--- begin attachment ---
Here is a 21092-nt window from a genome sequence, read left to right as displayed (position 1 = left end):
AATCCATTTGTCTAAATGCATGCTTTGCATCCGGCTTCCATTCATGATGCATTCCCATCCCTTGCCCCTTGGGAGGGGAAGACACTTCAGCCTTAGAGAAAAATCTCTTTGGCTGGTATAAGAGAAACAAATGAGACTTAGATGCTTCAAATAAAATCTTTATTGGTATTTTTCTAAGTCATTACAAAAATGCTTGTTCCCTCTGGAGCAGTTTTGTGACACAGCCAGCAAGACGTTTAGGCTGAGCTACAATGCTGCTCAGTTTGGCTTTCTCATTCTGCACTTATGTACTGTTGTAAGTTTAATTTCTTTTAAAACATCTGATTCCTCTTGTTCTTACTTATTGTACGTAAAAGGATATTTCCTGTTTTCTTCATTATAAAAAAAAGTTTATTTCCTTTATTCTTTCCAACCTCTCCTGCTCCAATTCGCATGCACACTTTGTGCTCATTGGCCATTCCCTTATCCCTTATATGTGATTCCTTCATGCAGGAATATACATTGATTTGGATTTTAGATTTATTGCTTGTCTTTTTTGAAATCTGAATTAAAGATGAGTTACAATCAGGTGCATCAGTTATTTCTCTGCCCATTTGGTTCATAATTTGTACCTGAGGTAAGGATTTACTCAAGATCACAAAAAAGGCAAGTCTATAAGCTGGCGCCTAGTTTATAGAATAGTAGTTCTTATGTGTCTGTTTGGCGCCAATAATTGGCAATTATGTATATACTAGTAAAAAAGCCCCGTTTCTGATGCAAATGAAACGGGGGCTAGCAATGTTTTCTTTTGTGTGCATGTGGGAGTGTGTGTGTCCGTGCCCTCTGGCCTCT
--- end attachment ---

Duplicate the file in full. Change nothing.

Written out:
Here is a 21092-nt window from a genome sequence, read left to right as displayed (position 1 = left end):
AATCCATTTGTCTAAATGCATGCTTTGCATCCGGCTTCCATTCATGATGCATTCCCATCCCTTGCCCCTTGGGAGGGGAAGACACTTCAGCCTTAGAGAAAAATCTCTTTGGCTGGTATAAGAGAAACAAATGAGACTTAGATGCTTCAAATAAAATCTTTATTGGTATTTTTCTAAGTCATTACAAAAATGCTTGTTCCCTCTGGAGCAGTTTTGTGACACAGCCAGCAAGACGTTTAGGCTGAGCTACAATGCTGCTCAGTTTGGCTTTCTCATTCTGCACTTATGTACTGTTGTAAGTTTAATTTCTTTTAAAACATCTGATTCCTCTTGTTCTTACTTATTGTACGTAAAAGGATATTTCCTGTTTTCTTCATTATAAAAAAAAGTTTATTTCCTTTATTCTTTCCAACCTCTCCTGCTCCAATTCGCATGCACACTTTGTGCTCATTGGCCATTCCCTTATCCCTTATATGTGATTCCTTCATGCAGGAATATACATTGATTTGGATTTTAGATTTATTGCTTGTCTTTTTTGAAATCTGAATTAAAGATGAGTTACAATCAGGTGCATCAGTTATTTCTCTGCCCATTTGGTTCATAATTTGTACCTGAGGTAAGGATTTACTCAAGATCACAAAAAAGGCAAGTCTATAAGCTGGCGCCTAGTTTATAGAATAGTAGTTCTTATGTGTCTGTTTGGCGCCAATAATTGGCAATTATGTATATACTAGTAAAAAAGCCCCGTTTCTGATGCAAATGAAACGGGGGCTAGCAATGTTTTCTTTTGTGTGCATGTGGGAGTGTGTGTGTCCGTGCCCTCTGGCCTCT